Voucher Preparation Officer The Voucher Preparation Officer is responsible for preparing vouchers and related reports in order to ensure timely settlement of claims. The incumbent:  Prepares payment vouchers  Prepares commitment requisitions  Calculates school grants and prepares summary  Prepares disbursement register and notification sheets 23

Building Services Building services are provided to the region through the Regional Building Officer (RBO), and Assistant Building Officers. The unit responsible for infrastructure development, maintenance and all related issues. Regional Building Officer (RBO) The RBO advises on matters concerning the construction and maintenance of all public educational facilities within the region, as well as implements and manages the maintenance programme. The incumbent:  Inputs to the corporate and operational plans for the regional office.  Prepares annual Regional Maintenance Programme and budget  Prepares project proposals and building plans  Prepares Bills of Quantities  Completes and approves procurement exercises  Prepares and approves implementation plans  Approves payment vouchers and certificates of payment  Provides technical advice  Liaises with local municipal authority Assistant Building Officer (ABO) The ABO monitors the implementation of construction projects being undertaken at public educational facilities in the region. The incumbent:  Prepares project proposals  Prepares implementation plans  Prepares and submits working drawings and related estimates of cost  Provides technical advice 24

Special Needs Unit When fully constituted, this unit will comprise of a Special Needs Coordinator, Clinical Psychologist, Educational/Development Psychologist, and an Educational Diagnostician. Among other activities, members of this team will:  Conduct psychological-educational assessment of children referred for formal assessment  Diagnose students with special needs (intellectual, behavioural, mental, etc.)  Develop treatment plans for students with special needs  Coordinate the establishment of special needs units in schools  Develop academic or behavior modification programmes designed to improve student outcomes  Provide guidance to schools in developing academic intervention plans  Monitor academic intervention plans in schools  Monitor the implementation of the APSE approach in secondary schools 25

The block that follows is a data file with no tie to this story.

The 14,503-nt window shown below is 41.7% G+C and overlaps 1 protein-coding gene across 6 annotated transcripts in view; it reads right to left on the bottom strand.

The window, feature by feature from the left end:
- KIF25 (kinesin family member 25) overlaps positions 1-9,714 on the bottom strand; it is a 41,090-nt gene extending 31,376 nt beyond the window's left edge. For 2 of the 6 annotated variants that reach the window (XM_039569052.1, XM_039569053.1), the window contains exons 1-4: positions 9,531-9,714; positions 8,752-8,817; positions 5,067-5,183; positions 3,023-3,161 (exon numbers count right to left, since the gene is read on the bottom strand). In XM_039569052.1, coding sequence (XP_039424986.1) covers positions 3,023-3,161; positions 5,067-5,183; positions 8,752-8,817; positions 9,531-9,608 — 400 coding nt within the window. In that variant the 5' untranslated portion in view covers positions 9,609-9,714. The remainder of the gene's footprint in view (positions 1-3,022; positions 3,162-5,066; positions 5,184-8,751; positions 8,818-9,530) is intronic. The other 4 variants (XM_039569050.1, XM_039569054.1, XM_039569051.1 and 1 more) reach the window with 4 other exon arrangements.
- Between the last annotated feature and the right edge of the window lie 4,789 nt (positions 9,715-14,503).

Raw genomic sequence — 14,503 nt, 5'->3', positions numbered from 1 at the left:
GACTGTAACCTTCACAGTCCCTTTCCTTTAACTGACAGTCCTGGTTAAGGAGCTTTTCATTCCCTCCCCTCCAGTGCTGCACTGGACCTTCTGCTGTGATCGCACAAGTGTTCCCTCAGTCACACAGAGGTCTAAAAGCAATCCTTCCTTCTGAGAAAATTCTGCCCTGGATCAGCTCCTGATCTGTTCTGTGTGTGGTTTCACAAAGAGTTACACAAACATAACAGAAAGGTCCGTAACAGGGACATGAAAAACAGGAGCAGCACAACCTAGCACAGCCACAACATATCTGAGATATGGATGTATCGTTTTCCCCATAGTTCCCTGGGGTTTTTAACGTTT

Literacy Unit The Literacy unit is comprised of a Regional Literacy Coordinator and a Cluster Based Literacy Specialist. Together, they provide technical support to the schools in the region with a view to improving literacy levels and targets. The key areas of responsibility include to:  Develop, coordinate and implement literacy activities in schools  Facilitate teachers on-going professional development and training in literacy initiatives  Monitor the implementation of literacy initiatives in schools  Assist schools in developing and monitoring literacy intervention plans  Provide CSEC English(A & B), and City & Guilds English Skills support to secondary schools  Review Literacy resources for use in schools 26

Mathematics Unit The regional Mathematics unit is headed by a Regional Mathematics Coordinator (RMC), who coordinates all the mathematics activities across primary and secondary public schools. The RMC reports to the National Mathematics Coordinator and is supported by two (2) Cluster Based Mathematics Specialists, four (4) Primary Mathematics Coaches and one (1) Secondary Mathematics Coach. The unit provides supports to in the areas of:  Capacity building for teachers through professional development workshops/seminars  Demonstration lessons and co-teaching sessions  Planning support (common planning sessions)  Diagnostic assessments and intervention support  Pull-out student sessions  General mathematics support at the QEC level 27

Management Information Systems (MIS) This department is comprised of the Information Technology Administrator and the Data Processing Officer. They are responsible to:  Manage the activities related to the annual census (taken October of each year)  Receive, collate and input monthly student attendance data from all public schools. 28

Administration Senior Secretary The Senior Secretary provides secretarial support services to the Regional Director and staff in order to facilitate the efficient operations of the Regional Office. The incumbent:  Prepares and distributes minutes of meetings  Prepares letters, correspondence, reports and other documents  Maintains register of incoming and outgoing correspondence  Develops and maintains filing system  Maintains leave files Office Manager The Office Manager provides support services in the areas of office management, secretarial and general services, to enhance the region’s capability to carry out its various functions effectively and efficiently. The incumbent:  Prepares and manages budget  Maintains the office in a suitable manner  Implements and maintains records management programme  Maintains an inventory of office furniture, equipment and supplies  Develops emergency procedures to secure the office, furniture, equipment and records in the event of natural disasters.  Prepares and submits reports 29